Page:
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Estate Planning Considerations for Small Business Owners

Estate Planning Considerations for Small Business Owners

As a business owner, your major asset and greatest source of income is probably your business. In many cases, your concern is to pass that productive asset to younger generations and provide a livelihood for family members. As with many things in life, those are goals that are easier said than done.  Succession planning for most small business owners is one of the most complex topics they’ll ever take on. 

None of us is fond of thinking about our demise.  We likely put off difficult tasks and succession planning certainly falls into that category for most small business owners.  Make no mistake: if you want your business to survive and thrive after you’re gone, there’s no avoiding deliberate planning of tax and non-tax considerations of passing your business on. 

Here are some of the things you should think about:

1.  No Estate Plan = Government Decides

government worker stamping a piece of paper

When you waive your right to protect your family and plan for your business, you’re allowing the government to make decisions for you.  The government’s plan is called the law of intestate succession.  That law, depending on the state you live in, would dictate to whom your business goes. Generally, states provide that assets go half to your children and half to your spouse. A lot of business owners may not want their business split between two beneficiaries – like half to the spouse, half to the children.  That would be particularly difficult if you children are minors, have addiction problems or credit issues.  Your Will or Trust, depending on the estate plan that’s right for you, would dictate where your business goes and how its managed after you’re gone. 


2.  Who Should Be in Charge?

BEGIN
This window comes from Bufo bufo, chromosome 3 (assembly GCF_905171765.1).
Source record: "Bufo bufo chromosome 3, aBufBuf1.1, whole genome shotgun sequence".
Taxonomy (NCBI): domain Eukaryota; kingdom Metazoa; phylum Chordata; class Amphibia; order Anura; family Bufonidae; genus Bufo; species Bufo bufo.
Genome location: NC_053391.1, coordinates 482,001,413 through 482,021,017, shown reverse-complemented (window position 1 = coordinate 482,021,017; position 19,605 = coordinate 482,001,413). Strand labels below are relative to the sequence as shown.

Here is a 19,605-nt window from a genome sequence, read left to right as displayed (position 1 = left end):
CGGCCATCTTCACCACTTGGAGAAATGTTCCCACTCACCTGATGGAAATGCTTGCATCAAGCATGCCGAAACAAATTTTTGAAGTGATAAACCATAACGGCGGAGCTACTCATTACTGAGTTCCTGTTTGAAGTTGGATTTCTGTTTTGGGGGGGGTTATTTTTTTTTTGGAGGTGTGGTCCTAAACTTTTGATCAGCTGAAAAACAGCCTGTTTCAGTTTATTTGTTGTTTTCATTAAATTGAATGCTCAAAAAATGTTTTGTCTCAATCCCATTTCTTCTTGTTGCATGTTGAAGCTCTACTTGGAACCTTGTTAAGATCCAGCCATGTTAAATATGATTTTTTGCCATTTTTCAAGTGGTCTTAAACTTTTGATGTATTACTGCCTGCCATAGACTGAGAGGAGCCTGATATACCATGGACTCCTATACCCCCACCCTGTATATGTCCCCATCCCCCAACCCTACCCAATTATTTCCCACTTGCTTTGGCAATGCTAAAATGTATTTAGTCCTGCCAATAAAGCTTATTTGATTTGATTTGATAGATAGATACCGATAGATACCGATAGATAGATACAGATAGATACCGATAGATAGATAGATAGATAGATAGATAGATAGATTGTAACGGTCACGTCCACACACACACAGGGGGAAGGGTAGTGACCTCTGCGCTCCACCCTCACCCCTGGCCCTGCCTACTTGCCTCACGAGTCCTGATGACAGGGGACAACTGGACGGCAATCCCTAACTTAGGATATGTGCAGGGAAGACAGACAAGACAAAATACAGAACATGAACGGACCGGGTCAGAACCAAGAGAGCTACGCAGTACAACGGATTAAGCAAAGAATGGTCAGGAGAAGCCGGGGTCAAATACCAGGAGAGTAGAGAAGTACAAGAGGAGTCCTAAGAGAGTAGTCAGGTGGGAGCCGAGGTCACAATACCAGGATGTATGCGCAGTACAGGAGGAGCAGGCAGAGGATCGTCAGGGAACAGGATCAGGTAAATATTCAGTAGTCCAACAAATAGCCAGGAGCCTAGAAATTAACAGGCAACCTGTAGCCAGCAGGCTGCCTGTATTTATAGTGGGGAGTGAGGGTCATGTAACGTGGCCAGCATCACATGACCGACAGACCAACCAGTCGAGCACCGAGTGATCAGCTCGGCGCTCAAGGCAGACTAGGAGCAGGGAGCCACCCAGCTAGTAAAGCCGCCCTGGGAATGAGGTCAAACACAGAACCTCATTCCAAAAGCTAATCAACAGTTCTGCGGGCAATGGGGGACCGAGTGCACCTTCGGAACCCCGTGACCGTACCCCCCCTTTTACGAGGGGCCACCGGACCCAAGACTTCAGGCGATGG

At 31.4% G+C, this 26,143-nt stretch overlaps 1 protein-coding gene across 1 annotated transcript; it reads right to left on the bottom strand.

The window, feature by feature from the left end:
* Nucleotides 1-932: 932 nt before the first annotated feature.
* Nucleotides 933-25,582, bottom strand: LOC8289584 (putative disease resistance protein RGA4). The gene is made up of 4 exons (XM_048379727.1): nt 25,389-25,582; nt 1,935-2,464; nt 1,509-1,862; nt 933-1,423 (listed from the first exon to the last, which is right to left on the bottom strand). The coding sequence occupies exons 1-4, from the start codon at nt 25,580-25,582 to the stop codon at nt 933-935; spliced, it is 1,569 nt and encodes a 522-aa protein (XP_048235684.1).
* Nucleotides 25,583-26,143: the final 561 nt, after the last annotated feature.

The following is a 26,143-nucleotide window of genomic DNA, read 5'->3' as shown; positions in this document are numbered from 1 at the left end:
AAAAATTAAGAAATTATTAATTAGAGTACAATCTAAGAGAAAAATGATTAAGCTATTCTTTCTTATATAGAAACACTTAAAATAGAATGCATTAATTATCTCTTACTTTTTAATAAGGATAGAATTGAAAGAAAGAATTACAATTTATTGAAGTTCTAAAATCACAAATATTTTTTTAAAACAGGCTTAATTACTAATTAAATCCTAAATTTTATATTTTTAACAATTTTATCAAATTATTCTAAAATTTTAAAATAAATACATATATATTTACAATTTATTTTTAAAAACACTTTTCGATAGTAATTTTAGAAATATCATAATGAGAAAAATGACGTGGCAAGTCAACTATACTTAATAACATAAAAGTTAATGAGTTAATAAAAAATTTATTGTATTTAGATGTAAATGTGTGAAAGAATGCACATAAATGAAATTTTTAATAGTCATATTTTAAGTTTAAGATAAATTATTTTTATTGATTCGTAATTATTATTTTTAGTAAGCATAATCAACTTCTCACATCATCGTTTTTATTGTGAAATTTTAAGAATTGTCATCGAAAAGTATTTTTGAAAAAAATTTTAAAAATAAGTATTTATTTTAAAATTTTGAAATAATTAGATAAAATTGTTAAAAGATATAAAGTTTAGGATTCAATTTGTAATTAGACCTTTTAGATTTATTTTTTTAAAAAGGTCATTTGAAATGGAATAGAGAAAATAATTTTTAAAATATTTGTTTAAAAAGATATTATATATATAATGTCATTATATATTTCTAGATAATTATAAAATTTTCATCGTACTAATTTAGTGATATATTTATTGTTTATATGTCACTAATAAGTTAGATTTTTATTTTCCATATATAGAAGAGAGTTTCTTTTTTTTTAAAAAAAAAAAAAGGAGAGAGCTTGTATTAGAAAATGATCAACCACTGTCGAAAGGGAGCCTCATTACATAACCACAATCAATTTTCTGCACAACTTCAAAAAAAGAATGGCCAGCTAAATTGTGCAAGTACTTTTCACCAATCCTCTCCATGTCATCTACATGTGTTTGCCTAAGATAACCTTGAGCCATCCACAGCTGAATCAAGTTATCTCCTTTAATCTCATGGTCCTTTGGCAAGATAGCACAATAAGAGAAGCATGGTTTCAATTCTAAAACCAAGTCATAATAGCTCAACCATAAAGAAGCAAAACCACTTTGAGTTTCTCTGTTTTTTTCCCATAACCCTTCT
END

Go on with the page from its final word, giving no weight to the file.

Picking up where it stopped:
several sets of hands grabbing a briefcases

One thing to think about is who oversees your business if you pass away. Your spouse may not be the best person, but it may be that there’s a key employee or another friend or executive at the company that could help run the business if you aren’t around.  Leaving the wrong person in charge could devalue your business.  If your spouse is the only executor or trustee, then they would be in charge of running or selling your business and then retaining the assets in the estate for the beneficiaries. But you may want to have two trustees: perhaps your spouse for your personal assets — like your cash or your home — and then someone else for your business. Much depends on your family situation and how involved your spouse is in your business and whether they are a good choice.


3.  Fairness with Multiple Children

equal scales of justice on a desk

Parents want to be fair when it comes to passing on their wealth.  However, each of your children likely has different connections to your business.  Some may be involved and others not at all.  Some may put the hard work in and others not so much.  Your children will feel entitled to an equal share and sibling rivalry may play out in a way that can be detrimental to the business.  Identifying and discussing these issues proactively can help to find resolutions to maintaining harmony among your children while also achieving the fairness that you desire.